one another that we didn't need to keep everything just because it had belonged to Mom.
Some things we suspect she kept only because they'd been gifts.
Dion asleep in his spot in the kitchen
I told my daughters, who were with us that Sunday, that when I am gone they must not
feel guilty disposing of something that I loved (as long as it's not their father!). 

 
We know that our Dad, who passed away on February 2nd, would want to see the house
he designed, that he thought a paradise on earth, used again.  
First floor living room

We can do this now.  For us, and for them.
I know we'll have tears, but we'll have laughs, too.
 Our mother was a strong believer in life being for the living;
I know she would want us to put on our big girl pants,
and fix up the home that gave her so many happy years with the man she adored.
So I'll be away from blogging for a few days.  No computer access out there.  No TV.
But we've got some good wine, a corkscrew, some books, a board game or two,
and an endless supply of memories to smile over, and plans to make.

We wish our brothers and their wives could be with us too, but they have become
Southerners.  Imagine that.  And if they were at the beach house
with us, we wouldn't have enough beds for everyone!  Not yet, anyway.
The lawn and dock in winter

Deep breath.
Southold, here we come.
Play nice while I'm gone.  :-)   Cass

Wednesday, March 23, 2011

Dumping

No, not Dumpling -- because those are delicious.
Instead . . . Dumping.
As in . . . Mother Nature, stop dumping snow on us!

As I sit at the computer, I look out the window on my left and see this:
This lilac has leaf buds.  Under the snow.
 Even our big flower pots are unhappy with this:

 And I'd love to have you come for a dinner al fresco:

But the gas grill says, "No way!"
 Yes, the snow is beautiful.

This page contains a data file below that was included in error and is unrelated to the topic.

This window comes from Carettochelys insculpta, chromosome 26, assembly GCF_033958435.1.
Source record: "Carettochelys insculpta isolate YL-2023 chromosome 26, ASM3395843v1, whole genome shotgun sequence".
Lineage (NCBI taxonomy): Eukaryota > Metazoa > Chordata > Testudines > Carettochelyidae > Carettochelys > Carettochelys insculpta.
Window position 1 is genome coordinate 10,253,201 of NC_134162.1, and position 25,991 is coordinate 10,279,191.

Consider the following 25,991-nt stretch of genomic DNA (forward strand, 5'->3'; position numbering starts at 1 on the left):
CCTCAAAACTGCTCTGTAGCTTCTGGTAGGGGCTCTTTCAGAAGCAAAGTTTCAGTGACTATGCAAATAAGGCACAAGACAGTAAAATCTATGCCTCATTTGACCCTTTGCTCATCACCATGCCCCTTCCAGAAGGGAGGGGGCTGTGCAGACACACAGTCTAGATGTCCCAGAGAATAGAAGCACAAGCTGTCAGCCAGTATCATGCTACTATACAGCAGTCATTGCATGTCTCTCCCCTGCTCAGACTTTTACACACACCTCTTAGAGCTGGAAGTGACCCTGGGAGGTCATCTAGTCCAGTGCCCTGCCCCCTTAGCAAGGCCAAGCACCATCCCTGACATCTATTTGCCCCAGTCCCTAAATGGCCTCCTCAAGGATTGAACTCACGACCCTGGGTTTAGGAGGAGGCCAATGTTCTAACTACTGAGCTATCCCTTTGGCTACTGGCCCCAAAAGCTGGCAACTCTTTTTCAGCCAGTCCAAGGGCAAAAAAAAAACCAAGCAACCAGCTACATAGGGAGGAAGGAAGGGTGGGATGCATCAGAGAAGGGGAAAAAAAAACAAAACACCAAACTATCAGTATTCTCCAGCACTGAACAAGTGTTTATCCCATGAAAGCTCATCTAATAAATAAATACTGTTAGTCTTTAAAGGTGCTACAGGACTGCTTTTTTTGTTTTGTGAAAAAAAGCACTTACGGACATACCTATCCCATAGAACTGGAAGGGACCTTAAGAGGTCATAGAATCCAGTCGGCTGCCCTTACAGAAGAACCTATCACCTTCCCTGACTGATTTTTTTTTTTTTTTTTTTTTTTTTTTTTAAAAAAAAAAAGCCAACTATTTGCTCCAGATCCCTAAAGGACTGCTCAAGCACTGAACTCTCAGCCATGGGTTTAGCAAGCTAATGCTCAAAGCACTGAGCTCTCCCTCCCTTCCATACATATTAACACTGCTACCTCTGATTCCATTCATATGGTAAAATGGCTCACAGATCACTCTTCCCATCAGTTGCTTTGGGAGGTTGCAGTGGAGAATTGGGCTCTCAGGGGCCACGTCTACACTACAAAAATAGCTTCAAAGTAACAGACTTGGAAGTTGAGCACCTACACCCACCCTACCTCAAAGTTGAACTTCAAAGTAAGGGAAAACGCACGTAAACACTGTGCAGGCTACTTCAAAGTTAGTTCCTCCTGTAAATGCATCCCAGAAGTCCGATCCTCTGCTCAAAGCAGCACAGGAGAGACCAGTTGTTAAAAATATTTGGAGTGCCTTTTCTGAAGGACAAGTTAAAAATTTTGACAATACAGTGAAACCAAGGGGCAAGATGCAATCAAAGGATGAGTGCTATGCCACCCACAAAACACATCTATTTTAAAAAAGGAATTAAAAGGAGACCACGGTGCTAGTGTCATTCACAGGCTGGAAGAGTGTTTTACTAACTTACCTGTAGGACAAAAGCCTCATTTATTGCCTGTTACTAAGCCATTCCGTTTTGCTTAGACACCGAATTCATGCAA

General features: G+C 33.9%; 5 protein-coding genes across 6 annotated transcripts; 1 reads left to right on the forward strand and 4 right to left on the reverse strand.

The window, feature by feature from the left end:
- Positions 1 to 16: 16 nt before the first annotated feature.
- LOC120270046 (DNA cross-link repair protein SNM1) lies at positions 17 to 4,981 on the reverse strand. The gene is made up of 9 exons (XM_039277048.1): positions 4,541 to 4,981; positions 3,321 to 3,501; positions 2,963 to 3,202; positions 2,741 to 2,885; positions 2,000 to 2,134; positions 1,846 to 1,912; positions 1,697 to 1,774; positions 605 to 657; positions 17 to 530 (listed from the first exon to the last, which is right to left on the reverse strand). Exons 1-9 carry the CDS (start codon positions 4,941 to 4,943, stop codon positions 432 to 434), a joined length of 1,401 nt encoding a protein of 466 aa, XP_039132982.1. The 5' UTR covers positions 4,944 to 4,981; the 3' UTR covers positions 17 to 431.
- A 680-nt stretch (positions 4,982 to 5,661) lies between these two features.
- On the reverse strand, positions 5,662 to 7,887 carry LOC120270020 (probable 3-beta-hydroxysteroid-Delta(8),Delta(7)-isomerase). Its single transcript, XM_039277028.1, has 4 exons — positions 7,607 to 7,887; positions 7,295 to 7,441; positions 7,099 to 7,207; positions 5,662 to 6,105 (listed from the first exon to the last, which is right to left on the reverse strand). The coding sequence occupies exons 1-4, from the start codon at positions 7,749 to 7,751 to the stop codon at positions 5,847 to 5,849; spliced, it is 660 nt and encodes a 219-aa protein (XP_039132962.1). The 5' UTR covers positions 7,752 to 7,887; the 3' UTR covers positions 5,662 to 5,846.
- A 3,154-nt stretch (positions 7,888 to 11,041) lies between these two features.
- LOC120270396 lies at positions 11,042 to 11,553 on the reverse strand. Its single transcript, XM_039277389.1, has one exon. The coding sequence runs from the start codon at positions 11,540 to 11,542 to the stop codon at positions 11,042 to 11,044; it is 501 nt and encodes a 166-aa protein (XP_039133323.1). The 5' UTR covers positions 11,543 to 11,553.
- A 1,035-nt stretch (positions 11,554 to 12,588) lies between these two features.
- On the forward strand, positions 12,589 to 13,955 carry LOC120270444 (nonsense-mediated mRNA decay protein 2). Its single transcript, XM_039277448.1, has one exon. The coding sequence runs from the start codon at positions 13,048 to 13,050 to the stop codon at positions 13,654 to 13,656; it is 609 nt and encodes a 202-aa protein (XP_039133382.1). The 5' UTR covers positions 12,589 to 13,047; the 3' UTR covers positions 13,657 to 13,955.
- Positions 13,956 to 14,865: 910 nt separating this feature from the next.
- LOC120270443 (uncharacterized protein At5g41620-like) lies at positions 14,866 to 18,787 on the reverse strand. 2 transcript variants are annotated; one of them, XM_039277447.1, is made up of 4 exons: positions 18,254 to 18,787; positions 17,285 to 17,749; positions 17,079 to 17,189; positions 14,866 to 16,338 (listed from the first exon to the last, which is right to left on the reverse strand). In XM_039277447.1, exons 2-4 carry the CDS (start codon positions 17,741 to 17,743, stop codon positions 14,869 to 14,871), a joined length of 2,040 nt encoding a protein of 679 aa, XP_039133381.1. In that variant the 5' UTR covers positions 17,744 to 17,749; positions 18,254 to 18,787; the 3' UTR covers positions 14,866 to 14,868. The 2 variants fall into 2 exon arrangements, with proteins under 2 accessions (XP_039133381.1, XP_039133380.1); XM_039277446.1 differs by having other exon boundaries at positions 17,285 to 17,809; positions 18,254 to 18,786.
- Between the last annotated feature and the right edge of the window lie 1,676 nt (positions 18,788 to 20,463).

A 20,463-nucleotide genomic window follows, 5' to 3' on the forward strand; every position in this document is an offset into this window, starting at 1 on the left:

Beneath these blobbies lies our grape vine -- which also has leaf buds.
I noticed them just yesterday.
 Pretty.
Pretty sloppy and cold, too.
 The other lilac.  Also smothered in snow.  Buds in hiding.

 And in the dining room, looking out at the side yard through the old windows, more snow.

 And that's my Outdoor Wednesday, friends!

Honestly, having unexpected Spring Snow is a minor inconvenience;
our dog Dion is enjoying it, and I've decided to adopt his attitude,
stop bellyaching, and look on the bright (white) side.


Just think how much more we will appreciate the Spring glories to come after this snowy winter!

*******************************************
Go visit A Southern Daydreamer and say Hello to Susan,
who hosts this popular link party.  Click here!
I'm pretty sure I am not the only Snow Baby today,
but I'm hoping for pictures of Spring springing elsewhere!

 Susan herself has wonderful shots of spectacularly brilliant hot air balloons.  Marvelous!  -- Cass

Tuesday, March 22, 2011

Dion Turns Twelve

Yes, he did.
Notice?  I trimmed the "slippers" on only 3 of his 4 feet.  Dion, Mama is a dunce.

Our goofy Cavalier spaniel Dion DiPoochy has reached the ripe old age -- in dog terms -- of twelve, and still doesn't
know that it's not polite to drag the toilet paper off the roll from the powder room all the way to the sunroom.


Or stare at guests till they accidentally drop food.
Or bark at pedestrians on the street below That Old House.
Or try and romance visiting lady dogs.

Our little guy, who was born right before my very eyes in March 1999, has been with us
since our girls were in middle school, and they are now graduate students.  
Dearest Dion . . . stay well.  For me.

And one more thing.
On your next birthday, don't let Mother Nature do this:
 It's Spring, for goodness' sake!   No more snow, or I shall have to report it to the authorities.
It took me 2-1/2 hours to do a normal 50-minute drive on Monday.
Did everyone in north Jersey forget how to drive in the snow?  Overnight?  Remember January?
Oh, Dion DiPoochy -- my little dog -- a heartbeat at my feet, as Edith Wharton wrote --
don't get mad when I take you to the vet on Tuesday for that little thing near your eye.
I do it out of love.  Keep repeating that . . . .
Love . . . Mom